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Double Threshold


“A shell is a little thing, but I can make it look bigger by replacing it where I found it, on the vast expanse of sand. For if I take a handful of sand and observe what little remains in my hand after most of it has run out between my fingers, if I observe a few grains, then each grain individually, at the moment none of the grains seem small to me any longer and soon the shell itself — this oyster shell or limpet or razor clam — will appear to be an enormous monument, both colossal and intricate like the temples of Angkor, or the church of Saint-Maclou, or the Pyramids, and with a meaning far stranger than these unquestioned works of man.”
— Francis Ponge, 1942

Winter Street Gallery is pleased to present Double Threshold, a group exhibition examining various scale shifts through acts of doubling, magnifying, shrinking, contextualizing, and reframing. The show explores how choices made within an installation can become staged acts of perception, demonstrating how the relationship between art, space, and viewers transforms and evolves when works are placed in different contexts. Featuring twenty artists spanning multiple generations and mediums, Double Threshold considers over forty works shown across two distinct architectural spaces: on the gallery walls and within a one tenth scaled reproduction of Winter Street Gallery situated within the exhibition.

The works featured in Double Threshold elicit conversations about art practices and the values and meanings we assign to works at various scales. What constitutes a work as monumental? Artist Barnett Newman argues that “size is nothing: what matters is the scale.” For art critic Nicolas Bourriaud, artworks are measured by their ability to facilitate social interactions and relationships. The poet and critic Susan Stewart questions the significance we attribute to art through the lens of various forms of human desire and longing. One aspect of Stewart’s analysis concerns the miniature and the gigantic as aesthetic categories. She posits that both extremes represent attempts to transcend the limitations of everyday experience: the miniature by condensing reality into a small, manageable form, and the gigantic by overwhelming the viewer with a sense of awe and magnitude. In Double Threshold, these philosophical inquiries find practical application as viewers navigate between the macro and microcosms within the gallery.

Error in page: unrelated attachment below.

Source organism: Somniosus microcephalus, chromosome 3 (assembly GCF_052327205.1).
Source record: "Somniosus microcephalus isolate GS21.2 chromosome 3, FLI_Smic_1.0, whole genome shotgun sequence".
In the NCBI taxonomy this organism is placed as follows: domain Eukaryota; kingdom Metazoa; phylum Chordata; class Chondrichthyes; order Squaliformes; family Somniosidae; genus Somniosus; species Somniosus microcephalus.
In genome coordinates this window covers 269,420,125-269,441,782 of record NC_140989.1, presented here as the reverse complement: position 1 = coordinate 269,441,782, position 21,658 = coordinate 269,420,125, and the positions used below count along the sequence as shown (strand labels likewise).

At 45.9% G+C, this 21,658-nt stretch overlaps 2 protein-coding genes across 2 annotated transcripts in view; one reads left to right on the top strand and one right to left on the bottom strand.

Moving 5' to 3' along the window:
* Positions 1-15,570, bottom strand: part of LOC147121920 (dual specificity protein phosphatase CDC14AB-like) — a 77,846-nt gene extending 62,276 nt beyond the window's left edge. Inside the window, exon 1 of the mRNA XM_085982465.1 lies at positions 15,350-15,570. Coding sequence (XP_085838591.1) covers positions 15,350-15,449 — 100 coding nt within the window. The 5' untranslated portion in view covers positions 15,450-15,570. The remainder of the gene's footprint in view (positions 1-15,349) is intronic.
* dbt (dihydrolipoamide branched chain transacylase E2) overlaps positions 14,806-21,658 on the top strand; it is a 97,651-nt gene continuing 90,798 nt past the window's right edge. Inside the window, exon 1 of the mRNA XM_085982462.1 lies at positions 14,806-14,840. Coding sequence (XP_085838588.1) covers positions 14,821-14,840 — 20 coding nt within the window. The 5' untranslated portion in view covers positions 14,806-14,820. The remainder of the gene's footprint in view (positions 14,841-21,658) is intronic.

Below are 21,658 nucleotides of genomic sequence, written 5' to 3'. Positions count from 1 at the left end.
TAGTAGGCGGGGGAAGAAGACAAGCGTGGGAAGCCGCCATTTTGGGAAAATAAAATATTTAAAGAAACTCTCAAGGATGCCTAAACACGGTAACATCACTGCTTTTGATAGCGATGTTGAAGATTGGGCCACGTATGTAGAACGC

Within the scale model of the gallery, viewers encounter more than a simple reproduction of the larger gallery’s display. Instead, they see a curated selection of artworks arranged to both mimic the scale of the main gallery’s pieces and to magnify smaller works into grandiose proportions. This deliberate manipulation prompts contemplation: do particular nuances of the artworks emerge or fade away when placed in these varying contexts? This exploration engages with the dynamics of perception, inviting viewers to reconsider their presence and interaction with the artworks themselves.


June 7 – July 7, 2024

Opening reception: Friday, June 7, 4-7 pm



22 Winter Street



Gertrude Abercrombie, Sam Anderson, Jared Buckhiester, Greg Carideo, Charlotte Edey, Olivia Erlanger, Victoria Gitman, Covey Gong, Camille Henrot, Elizabeth Jaeger, Cindy Ji Hye Kim, Ann Greene Kelly, Em Kettner, June Leaf, Quentin James McCaffrey, Alexandra Noel, Eric Oglander, Scott Reeder, Sophie Varin, Sophie Schwarzenbach

Curated by Elizabeth Jaeger with Ingrid Lundgren

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